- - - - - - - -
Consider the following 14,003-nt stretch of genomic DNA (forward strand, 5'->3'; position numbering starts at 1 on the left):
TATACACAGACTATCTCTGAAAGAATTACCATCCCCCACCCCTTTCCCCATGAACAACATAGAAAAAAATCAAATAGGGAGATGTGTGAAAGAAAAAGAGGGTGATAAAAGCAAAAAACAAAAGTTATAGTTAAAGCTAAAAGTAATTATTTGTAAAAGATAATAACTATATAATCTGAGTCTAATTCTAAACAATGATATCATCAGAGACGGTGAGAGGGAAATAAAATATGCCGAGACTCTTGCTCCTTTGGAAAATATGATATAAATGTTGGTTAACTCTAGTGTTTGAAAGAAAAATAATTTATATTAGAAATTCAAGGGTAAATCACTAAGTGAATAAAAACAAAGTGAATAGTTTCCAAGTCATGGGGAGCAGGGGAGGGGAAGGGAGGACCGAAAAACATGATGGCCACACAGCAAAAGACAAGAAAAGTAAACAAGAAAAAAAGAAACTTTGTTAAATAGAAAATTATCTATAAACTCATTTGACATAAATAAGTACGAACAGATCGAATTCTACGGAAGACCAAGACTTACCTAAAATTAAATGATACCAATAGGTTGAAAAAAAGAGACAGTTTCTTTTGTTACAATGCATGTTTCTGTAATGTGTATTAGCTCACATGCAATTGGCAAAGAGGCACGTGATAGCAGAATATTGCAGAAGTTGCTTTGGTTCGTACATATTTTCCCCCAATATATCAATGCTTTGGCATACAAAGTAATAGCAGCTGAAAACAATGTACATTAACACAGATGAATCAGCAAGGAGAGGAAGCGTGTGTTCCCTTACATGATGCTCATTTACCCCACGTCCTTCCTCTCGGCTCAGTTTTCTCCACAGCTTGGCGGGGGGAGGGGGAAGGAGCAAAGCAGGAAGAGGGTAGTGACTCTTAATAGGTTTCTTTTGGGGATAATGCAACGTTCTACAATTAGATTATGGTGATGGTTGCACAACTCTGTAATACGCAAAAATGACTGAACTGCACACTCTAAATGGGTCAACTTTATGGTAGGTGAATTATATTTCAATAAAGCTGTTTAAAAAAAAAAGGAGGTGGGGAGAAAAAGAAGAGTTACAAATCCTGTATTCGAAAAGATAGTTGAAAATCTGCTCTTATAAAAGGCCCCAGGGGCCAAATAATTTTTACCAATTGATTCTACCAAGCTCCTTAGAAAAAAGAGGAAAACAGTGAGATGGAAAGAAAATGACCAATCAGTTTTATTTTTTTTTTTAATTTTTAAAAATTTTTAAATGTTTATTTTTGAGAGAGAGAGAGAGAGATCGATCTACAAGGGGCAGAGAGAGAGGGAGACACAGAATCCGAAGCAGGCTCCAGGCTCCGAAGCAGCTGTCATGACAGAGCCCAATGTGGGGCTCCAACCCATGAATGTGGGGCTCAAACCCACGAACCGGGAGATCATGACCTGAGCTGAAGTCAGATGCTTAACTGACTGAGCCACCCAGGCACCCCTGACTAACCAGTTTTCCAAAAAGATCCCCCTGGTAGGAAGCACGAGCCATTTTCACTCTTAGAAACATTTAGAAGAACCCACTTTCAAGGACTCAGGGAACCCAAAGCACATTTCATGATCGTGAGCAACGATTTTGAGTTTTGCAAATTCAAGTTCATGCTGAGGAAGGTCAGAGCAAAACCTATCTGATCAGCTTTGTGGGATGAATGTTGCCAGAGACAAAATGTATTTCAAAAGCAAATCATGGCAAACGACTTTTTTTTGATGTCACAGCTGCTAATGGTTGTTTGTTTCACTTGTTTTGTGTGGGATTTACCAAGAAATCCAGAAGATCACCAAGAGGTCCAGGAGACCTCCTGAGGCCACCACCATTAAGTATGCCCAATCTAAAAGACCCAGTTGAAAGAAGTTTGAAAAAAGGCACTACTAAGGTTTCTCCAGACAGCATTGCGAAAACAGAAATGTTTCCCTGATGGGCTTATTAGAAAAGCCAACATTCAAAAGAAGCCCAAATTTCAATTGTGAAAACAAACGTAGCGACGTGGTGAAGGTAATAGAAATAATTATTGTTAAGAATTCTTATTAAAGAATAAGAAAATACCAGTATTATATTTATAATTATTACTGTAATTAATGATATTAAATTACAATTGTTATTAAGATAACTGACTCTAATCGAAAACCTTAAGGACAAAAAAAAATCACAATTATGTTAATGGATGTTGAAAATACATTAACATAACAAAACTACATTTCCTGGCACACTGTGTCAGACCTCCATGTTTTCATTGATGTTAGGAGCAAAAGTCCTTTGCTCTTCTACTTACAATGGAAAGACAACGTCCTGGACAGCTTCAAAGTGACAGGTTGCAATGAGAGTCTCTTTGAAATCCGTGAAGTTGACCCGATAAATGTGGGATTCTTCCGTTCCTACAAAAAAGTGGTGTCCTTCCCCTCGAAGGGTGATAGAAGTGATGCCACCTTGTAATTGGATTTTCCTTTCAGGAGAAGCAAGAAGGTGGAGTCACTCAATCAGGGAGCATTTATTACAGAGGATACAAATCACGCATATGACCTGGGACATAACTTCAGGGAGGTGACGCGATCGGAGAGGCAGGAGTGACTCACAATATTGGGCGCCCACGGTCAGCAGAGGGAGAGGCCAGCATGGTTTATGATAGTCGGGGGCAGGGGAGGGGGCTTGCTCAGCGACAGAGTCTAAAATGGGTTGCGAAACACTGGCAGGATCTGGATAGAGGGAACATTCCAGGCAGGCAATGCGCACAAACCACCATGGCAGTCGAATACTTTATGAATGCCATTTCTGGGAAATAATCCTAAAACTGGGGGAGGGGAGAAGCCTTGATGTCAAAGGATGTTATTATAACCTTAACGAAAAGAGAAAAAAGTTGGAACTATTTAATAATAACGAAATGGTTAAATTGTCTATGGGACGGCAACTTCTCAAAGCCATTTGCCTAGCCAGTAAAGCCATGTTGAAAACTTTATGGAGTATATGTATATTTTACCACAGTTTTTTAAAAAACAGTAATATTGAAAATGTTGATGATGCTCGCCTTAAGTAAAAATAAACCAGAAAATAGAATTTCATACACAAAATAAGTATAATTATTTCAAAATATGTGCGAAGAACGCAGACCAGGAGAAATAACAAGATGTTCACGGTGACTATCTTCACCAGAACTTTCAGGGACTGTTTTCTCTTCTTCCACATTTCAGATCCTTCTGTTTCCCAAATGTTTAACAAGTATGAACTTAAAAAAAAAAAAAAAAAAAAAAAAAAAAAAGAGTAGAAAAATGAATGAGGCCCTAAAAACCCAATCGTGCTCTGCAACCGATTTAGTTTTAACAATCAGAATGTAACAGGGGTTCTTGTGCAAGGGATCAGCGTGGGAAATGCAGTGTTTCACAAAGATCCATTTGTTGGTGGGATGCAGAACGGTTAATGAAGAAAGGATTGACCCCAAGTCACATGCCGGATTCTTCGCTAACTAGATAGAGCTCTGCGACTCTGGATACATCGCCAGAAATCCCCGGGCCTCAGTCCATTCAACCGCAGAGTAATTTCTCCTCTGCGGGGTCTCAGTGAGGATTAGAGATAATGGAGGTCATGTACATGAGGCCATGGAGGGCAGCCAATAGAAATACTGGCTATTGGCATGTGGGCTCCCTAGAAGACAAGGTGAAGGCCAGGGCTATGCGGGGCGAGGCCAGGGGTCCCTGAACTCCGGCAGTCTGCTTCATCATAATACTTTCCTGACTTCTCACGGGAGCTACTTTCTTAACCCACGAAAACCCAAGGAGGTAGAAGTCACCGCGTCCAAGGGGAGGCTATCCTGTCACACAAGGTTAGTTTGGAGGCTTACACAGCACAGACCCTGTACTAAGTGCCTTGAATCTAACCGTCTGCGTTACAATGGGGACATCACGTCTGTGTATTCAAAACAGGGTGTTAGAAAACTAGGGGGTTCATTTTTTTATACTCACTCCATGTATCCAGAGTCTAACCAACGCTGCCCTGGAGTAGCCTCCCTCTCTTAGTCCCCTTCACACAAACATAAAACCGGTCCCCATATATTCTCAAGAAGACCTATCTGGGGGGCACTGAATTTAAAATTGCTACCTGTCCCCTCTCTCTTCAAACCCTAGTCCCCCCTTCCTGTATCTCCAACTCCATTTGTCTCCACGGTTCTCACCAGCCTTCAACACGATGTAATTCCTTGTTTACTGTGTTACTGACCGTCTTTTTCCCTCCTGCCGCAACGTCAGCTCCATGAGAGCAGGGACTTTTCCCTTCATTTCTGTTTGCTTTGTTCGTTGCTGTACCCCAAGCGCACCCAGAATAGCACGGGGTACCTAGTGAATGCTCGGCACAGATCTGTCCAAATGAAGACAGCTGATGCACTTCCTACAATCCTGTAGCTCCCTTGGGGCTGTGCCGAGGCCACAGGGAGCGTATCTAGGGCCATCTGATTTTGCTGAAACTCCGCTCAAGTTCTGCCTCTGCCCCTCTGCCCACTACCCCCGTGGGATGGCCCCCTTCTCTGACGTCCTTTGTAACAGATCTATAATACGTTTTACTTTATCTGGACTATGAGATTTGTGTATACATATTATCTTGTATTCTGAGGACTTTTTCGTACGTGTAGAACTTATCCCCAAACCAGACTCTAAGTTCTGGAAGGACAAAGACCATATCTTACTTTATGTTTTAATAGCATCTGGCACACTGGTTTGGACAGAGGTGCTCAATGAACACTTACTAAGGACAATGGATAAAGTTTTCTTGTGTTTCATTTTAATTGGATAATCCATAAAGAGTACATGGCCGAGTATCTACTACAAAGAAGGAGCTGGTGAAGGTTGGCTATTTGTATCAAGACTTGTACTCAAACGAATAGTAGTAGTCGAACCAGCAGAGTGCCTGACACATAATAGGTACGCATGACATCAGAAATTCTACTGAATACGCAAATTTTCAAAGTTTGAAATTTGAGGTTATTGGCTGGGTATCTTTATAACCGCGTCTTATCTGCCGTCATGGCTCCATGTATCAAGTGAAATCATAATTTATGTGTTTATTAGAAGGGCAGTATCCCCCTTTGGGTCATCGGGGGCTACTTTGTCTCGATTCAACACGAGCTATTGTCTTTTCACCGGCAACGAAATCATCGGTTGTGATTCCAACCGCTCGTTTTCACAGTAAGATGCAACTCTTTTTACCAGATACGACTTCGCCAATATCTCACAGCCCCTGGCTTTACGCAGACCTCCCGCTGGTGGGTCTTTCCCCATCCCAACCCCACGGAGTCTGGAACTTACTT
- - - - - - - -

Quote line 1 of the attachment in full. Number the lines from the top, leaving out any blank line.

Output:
Consider the following 14,003-nt stretch of genomic DNA (forward strand, 5'->3'; position numbering starts at 1 on the left):